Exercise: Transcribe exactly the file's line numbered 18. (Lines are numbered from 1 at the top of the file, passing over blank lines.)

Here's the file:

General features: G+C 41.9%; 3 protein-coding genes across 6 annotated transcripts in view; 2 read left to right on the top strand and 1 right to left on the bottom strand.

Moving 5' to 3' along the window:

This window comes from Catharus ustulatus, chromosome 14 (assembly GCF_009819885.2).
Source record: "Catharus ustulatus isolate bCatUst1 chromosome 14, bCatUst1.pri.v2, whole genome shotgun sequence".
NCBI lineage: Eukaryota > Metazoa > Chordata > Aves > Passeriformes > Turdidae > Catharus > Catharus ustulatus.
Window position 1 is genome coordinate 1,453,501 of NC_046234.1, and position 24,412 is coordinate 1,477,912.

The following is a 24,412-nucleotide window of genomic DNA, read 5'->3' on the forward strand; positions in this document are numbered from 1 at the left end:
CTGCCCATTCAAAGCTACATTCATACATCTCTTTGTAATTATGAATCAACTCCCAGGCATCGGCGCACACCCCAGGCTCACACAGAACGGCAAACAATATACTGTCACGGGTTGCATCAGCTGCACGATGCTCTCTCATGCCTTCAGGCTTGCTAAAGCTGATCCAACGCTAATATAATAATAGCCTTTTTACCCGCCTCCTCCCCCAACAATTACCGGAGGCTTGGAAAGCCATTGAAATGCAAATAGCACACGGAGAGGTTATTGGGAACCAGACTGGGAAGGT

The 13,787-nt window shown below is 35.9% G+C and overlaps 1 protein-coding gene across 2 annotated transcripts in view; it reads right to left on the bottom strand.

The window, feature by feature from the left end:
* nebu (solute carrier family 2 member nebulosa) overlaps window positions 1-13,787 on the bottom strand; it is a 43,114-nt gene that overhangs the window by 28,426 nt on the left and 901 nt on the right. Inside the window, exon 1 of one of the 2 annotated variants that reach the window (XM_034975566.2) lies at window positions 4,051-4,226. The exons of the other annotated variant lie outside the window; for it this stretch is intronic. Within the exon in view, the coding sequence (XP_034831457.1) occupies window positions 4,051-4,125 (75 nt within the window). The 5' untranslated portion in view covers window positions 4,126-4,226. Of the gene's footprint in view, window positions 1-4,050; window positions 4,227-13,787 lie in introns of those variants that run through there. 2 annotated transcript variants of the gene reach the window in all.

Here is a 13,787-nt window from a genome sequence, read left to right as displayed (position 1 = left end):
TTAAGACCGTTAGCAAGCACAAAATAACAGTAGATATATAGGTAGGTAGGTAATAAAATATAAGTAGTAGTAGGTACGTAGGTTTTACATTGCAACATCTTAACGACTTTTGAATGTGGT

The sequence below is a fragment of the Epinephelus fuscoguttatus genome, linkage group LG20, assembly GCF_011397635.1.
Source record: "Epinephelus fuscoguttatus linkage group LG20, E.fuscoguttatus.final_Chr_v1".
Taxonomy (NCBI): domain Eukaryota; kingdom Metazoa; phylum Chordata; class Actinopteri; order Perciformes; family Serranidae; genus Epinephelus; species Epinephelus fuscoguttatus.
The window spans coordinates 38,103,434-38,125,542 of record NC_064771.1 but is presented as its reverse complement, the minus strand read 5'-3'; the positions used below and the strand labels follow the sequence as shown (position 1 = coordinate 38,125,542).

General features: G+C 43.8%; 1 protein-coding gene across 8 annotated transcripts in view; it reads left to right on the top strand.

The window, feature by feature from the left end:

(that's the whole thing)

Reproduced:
General features: G+C 43.8%; 1 protein-coding gene across 8 annotated transcripts in view; it reads left to right on the top strand.